Tom Hooper\'s Les Miserables is technically ambitious, often moving, but slightly disappointing, according to Filmink\'s Andrew Moraitis.
Like Richard Attenborough, Tom Hooper has followed Oscar success with a screen musical. Given the consistently high fail rate – both critically and commercially – of the genre, you must credit The King\'s Speech director for his ambition, especially when considering Les Misérables is also an epic: a brown-toned and bloated melodrama that’s not only an adaptation of a Tony-winning musical (by Alain Boublil, Claude- Michel Schönberg and Herbert Kretzmer), but also based on one of the finest novels of all time (by Victor Hugo). Hooper’s film doesn’t match the lofty expectations of such prestige; rather, his film is chiefly distinguished by Anne Hathaway’s poignant and raw performance as the tragic Fantine. She’s the engine of this film – emotionally – and interest levels drop when she departs.
Hugh Jackman plays Jean Valjean, an imprisoned peasant in 19th Century France. After he is released and treated with compassion by a bishop (an excellent Colm Wilkinson), Valjean resolves to better himself, eventually becoming mayor of his adopted town, Montreuil-sur-Mer. Inspector Javert (Russell Crowe), however, becomes suspicious of the local hero, and resolves to bring Prisoner 24601 to justice. Entrusted with the daughter of the prostitute Fantine (Hathaway), Valjean attempts to protect Cosette (Isabelle Allen as a child, Amanda Seyfried as a teenager) from the dangers of the outside world, which is complicated by Cosette’s affection for Marius (Eddie Redmayne), a student protestor. (Sweeney Todd’s Helena Bonham Carter and Sacha Baron Cohen also feature as the treacherous Thénardiers, Cosette’s abusive ‘caregivers’).
Practically and creatively, this is a much more ambitious project than The King’s Speech. It seems that his previous film’s success has given Hooper the verve (or is it merely the opportunity?) to indulge in more elaborate staging and stylistic excesses. The direction, too, is often high-reaching, if problematic. Hooper’s approach strikes a peculiar balance between uncomfortably-close intimacy (courtesy of extreme close-ups photographed with wide lenses) and David Lean-style epic. In the opening shot, for instance, Hooper establishes the material’s tone and concerns with efficiency and ambition: an underwater image of a sinking French flag ascends into a helicopter image (CGI?) of a storm-flooded prison dock, and then cranes down into a close up of Jean Valjean. The sheer level of craft (and expense) behind this image is staggering. However, there’s the frequent niggle that this is an example of scale for its own sake, as Hooper sidelines the needs of the characters for his own stylistic excesses, a concern that resurfaces in the director’s repetition of this visual idea: respective close ups of Valjean and Javert crane upwards to establish a time lapse in the narrative. Gone is the small-scale wit and visual energy of The Damned United, which has been replaced with a bloated style that sits uncomfortably between art and entertainment, like a latter Hugh Hudson film.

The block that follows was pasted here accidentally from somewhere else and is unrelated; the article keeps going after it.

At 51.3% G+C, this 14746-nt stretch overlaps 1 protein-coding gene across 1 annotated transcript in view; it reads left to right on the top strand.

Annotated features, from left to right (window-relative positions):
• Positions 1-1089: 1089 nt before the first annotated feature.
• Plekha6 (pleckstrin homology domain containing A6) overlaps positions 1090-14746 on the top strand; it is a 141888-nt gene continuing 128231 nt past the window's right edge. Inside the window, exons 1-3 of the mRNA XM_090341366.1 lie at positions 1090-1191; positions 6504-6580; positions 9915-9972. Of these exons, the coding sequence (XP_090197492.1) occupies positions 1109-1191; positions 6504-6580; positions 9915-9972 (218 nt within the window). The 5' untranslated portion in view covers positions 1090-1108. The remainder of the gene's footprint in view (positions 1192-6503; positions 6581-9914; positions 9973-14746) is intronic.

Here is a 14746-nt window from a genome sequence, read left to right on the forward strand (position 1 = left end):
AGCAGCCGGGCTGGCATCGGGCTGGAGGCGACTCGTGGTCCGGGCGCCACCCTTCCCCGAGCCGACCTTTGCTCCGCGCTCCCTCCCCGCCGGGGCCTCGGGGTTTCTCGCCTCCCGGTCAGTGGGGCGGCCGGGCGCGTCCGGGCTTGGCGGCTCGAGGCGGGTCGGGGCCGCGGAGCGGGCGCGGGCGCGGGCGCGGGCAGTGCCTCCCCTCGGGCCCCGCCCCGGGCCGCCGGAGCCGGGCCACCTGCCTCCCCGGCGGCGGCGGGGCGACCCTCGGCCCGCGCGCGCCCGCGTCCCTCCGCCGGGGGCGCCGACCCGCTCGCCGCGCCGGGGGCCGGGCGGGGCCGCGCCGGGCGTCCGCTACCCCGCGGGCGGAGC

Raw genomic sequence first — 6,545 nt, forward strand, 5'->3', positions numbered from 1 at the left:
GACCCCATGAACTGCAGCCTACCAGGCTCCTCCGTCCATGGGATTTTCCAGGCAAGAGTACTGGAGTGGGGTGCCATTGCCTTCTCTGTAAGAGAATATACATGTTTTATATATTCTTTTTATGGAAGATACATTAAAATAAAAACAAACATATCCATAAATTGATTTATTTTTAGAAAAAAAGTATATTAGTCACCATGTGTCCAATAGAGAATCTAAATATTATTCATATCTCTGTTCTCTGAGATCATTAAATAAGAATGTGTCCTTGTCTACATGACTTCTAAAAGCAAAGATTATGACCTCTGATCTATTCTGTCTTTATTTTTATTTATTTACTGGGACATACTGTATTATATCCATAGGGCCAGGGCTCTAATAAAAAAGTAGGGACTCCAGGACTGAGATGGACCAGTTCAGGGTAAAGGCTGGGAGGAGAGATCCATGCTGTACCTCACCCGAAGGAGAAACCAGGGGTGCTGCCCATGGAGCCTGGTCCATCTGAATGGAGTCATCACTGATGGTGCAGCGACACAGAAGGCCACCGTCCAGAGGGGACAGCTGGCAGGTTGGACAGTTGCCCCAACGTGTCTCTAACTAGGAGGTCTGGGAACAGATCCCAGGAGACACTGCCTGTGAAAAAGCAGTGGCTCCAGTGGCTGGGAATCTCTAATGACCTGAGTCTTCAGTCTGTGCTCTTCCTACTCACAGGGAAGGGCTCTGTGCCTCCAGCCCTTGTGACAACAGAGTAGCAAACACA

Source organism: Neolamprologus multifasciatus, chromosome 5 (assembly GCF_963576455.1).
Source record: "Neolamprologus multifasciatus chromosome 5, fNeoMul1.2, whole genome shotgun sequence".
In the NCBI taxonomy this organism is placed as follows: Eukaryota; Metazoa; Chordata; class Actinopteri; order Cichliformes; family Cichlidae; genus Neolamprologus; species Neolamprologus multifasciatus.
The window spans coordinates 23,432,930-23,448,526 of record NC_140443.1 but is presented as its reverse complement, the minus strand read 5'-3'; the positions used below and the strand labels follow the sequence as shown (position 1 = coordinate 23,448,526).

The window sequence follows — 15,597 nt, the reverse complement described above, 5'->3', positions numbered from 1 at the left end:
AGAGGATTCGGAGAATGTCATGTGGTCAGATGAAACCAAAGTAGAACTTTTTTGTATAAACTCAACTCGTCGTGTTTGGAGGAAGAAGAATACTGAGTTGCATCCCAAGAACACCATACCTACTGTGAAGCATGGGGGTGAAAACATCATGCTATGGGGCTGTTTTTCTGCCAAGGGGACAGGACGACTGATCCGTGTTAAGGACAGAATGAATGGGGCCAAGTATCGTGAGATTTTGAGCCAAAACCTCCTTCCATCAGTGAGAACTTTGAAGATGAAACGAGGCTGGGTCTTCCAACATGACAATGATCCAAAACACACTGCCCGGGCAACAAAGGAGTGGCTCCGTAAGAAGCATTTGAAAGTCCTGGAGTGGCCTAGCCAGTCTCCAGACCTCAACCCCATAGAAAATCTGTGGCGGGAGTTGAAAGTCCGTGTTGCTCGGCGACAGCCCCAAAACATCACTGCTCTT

The film, however, is also let down by its empty-headed, lop-sided screenplay which mishandles the story’s central conflict in its later half. Whilst you admire the ambition of screenwriter William Nicholson (Shadowlands, Gladiator), who attempts to juggle the emotional struggles of his characters with the broader study of social unrest, you can’t help but feel that many of the more interesting elements in the narrative (such as Valjean’s journey towards freedom) are sidelined, as a result. The consequence to this decision is that the personal elements feel under-serviced: Valjean becomes a supporting figure to Marius’ revolutionary concerns. The other relationships are superficially defined, too: Marius and Cosette fall in love at first sight, for instance, and their relationship barely develops beyond this initial spark. Whilst the first half of the film is full of incident and compelling – if a little thin – characterisations, the second half is slow-moving and under-dramatised, replacing the fairly plausible characterisations and set-ups of the first half with ambitious (but less interesting) set-pieces and some flimsy resolutions. The physical battleground – no matter how well staged – is not as compelling as the emotional journey of Valjean. In fairness to Nicholson, some of these problems are apparent in the source material. However, Hooper and Nicholson aren’t particularly intellectual or challenging filmmakers. So, the sudden turn from a raw, primal melodrama into a more socially conscious drama feels unearned in the film, as the script paints the social themes in the broadest of strokes.